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  >  Destinations  >  Brazil  >  Carnaval in Salvador

After two years of talking about it, we
finally decided to join Larissa and Luiz in Salvador.  The trip wouldn’t have been the same without
these two, as well as their extremely hospitable families, who made the trip extra special.

Upon arrival, we were greeted by Luis and
Larissa’s family and taken back to their home for a relaxing afternoon of
swimming, food and drinks.  The location
of the bar, in the center of their home, made it very clear where the
priorities lie! There was never a moment that we weren’t without a drink, as
well as home-cooked amazing food. They couldn’t have been more welcoming – I thought it would take a while to “unplug” — especially considering I was writing emails on the flight over — but being in their house brought reality to the fact that we are on holiday very quickly.

Of course, the primary reason for this trip
was Carnival.  Carnival typically lasts
for 6 consecutive days, immediately before Lent. The forty days of Lent marks
the annual time of turning, and it is said that the time before is a chance to
consume all the rich food and drink, and hence the celebration.

Salvador’s Carnival is said to be the
biggest street party in the world, with over 3 million people filling the streets to the
brim.  Given Carnival’s origins, this is
no surprise – Salvador became the seat of the first Catholic bishop of Brazil
in 1552 and is still the center of Brazilian Catholicism, as seen with its 365 churches.

There are a couple different areas for the
Carnival festivities, and a number of different ways to experience them.
Starting around 6pm, there are parades that form around the city, each
containing dozens of bands playing on trios, large semitrailers decked out with
decorations and bands.  You can enjoy the
dancing and music by attending one of the camarote parties, being part of the
blocos, getting an invite to be on one of the trios, or just standing in the
street.  We tried both the camarote and blocos:

– Camarote:  All along the street, there are dozens of “pop
up” clubs (VIP parties) that come up for Carnival.  You
can purchase tickets to attend one of these parties, which offer
drinks, food, massages, games and a DJ (who plays between the parade of bands
that are coming by about every 15 minutes).
We chose to attend Harem…twice.

– Blocos: The trios, or parade of trucks,
form what is called a bloco (block).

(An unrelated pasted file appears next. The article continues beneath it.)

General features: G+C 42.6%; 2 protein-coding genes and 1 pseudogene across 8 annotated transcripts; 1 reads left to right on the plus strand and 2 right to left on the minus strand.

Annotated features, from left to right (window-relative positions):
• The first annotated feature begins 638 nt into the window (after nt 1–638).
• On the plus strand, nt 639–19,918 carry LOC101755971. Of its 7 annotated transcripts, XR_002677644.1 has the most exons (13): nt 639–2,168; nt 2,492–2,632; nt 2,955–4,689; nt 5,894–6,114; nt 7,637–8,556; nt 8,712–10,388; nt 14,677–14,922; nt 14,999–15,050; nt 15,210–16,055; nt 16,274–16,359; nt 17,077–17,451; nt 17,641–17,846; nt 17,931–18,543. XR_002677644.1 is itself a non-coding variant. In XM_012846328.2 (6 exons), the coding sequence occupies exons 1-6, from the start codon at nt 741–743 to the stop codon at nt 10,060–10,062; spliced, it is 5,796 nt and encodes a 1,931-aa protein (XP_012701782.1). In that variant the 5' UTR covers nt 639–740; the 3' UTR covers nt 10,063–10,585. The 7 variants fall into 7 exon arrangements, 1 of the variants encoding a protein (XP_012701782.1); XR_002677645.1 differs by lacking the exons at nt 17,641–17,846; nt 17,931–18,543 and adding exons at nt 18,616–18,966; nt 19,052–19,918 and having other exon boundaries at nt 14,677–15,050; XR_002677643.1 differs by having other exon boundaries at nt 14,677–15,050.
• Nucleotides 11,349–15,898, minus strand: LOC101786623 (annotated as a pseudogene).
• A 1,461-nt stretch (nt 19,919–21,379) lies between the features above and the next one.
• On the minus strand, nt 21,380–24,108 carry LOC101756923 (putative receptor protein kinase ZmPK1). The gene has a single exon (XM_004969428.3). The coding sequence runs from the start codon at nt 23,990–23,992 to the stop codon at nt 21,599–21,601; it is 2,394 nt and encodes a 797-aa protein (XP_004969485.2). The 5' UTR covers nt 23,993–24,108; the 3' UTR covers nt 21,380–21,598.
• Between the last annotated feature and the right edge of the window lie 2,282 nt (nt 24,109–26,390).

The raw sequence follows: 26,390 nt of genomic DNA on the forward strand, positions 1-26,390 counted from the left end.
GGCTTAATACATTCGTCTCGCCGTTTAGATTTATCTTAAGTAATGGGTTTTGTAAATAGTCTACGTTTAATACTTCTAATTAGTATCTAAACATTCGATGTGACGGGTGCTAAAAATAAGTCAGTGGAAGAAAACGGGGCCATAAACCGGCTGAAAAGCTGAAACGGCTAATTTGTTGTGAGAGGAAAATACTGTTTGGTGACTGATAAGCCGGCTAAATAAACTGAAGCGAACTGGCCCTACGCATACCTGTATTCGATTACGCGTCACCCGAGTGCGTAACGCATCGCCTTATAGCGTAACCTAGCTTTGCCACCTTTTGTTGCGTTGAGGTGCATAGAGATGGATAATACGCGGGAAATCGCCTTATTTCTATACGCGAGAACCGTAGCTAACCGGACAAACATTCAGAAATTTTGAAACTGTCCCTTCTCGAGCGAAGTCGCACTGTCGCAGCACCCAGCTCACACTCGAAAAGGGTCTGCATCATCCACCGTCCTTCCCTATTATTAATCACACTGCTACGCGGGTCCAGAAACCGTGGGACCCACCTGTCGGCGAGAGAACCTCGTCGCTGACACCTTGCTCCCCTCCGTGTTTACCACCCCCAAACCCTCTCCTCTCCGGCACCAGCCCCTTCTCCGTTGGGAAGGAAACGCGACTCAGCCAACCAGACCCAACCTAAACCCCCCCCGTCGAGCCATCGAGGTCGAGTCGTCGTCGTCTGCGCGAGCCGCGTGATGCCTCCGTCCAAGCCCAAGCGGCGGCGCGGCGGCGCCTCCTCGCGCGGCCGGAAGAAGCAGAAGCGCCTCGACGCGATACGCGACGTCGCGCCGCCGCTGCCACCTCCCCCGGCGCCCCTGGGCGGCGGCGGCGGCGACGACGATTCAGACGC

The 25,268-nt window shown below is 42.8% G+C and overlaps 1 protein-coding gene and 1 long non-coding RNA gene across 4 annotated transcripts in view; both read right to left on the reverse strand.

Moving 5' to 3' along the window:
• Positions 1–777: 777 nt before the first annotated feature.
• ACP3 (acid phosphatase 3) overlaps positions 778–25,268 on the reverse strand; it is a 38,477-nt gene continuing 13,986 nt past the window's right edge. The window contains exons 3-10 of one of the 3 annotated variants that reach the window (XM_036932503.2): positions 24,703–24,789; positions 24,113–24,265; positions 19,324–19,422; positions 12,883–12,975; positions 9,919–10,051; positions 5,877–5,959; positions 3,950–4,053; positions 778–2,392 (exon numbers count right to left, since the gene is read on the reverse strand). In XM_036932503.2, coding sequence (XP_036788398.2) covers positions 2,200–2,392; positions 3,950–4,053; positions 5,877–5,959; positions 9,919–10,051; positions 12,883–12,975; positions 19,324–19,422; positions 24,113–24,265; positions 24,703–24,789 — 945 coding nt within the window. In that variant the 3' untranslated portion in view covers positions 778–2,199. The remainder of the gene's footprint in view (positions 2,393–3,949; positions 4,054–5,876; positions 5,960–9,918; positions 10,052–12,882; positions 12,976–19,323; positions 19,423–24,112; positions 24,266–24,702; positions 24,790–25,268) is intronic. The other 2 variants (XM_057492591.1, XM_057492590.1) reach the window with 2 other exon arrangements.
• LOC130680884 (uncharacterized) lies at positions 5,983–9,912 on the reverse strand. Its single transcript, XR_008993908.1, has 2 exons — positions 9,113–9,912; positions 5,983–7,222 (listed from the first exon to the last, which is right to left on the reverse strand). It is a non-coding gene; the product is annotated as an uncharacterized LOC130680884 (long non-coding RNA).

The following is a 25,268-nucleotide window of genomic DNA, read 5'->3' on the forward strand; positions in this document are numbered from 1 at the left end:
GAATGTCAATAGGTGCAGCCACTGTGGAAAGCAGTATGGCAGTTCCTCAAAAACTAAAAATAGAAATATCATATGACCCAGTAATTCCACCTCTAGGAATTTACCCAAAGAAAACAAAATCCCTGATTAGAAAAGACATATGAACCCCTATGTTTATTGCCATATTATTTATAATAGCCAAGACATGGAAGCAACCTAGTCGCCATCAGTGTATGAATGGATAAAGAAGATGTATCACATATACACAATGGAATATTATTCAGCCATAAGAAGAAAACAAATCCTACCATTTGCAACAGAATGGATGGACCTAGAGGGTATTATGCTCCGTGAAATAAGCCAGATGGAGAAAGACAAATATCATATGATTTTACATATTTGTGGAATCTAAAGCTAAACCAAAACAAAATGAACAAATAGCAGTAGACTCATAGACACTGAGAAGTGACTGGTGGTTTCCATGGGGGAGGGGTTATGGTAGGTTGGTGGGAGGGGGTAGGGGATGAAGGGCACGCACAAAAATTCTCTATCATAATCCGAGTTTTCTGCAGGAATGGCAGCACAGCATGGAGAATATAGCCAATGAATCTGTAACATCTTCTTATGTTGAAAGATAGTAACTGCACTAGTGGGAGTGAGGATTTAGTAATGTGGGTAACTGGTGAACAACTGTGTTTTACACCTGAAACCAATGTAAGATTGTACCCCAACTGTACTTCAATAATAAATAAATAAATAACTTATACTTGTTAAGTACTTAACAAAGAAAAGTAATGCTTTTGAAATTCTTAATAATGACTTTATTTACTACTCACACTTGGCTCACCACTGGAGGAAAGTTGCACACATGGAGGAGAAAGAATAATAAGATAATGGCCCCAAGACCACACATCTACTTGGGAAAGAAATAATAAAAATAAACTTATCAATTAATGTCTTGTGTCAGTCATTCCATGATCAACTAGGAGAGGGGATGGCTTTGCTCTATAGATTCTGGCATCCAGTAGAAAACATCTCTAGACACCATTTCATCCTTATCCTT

Basically, there is the roped area containing 1 trio, a bar, and a food
area.  You can buy a ticket to be inside the area and walk with the
parade.  In essence, it is a disco on wheels.  In total, Salvador has 224 blocos, so there are plenty of options and it is important to pick a trio
that you enjoy the music of.  We went with Luiz’s advice went went to Tuca Fernandes. 

In addition to the parades, there is also
another Carnival celebration in Pelourniho, the historic old town. We visited this area during the afternoon, and caught a glimpse of the carnival
festivities around 5pm.

This charming part of Salvador is a UNESCO
world heritage site, and is known for its Portugese colonial architecture,
historical sites, restaurants and shops (as well as one of the locations where Michael Jackson shot the video to “They Don’t Care About Us”).  
The old city is a cute part of Salvador, and a different Carnival experience –
there are people dressed in costumes and a lot of traditional bands marching
through the streets – it feels more traditional and family friendly, and a very
relaxing way to participate in Carnival.

Despite our focus on Carnival, we had a
chance to appreciate some of Salvador’s 80 kilometers of coastline as
well.  We spent some time on the beach and also took a private boat trip to a nearby
island.  All 18 of us (Luis and Larissa’s
family + the SEMBAs) hopped in a boat, where we enjoyed food, drinks and sunshine as we set out for the islands. Upon arrival, we swam, played
volleyball, relaxed (and of course, eat more and drank more) for the afternoon.
It was perfect and a must-do if you
visit Salvador!

& Highlights (Only makes sense for those on this trip)

– “Can I start with something
light?” – Trang; “Ok, how about tequila?”- Larissa’s dad

– “You look like Kim Kardashin” – Brazilian guy at Harem

–   “Well, he asked so nicely” – Trang

– Crossing the bridge at high tide

– Scene: Six of us piled into a
taxi.  “You guys (Raj & Prashanth)
should do it for your own entertainment, not ours” – Prachi

– Meeting Fan after 10 years!

 – “Ziriguidam, Ziriguidam” – All + highlight was Trang, Prashanth and I in a taxi where the driver was singing and dancing to this.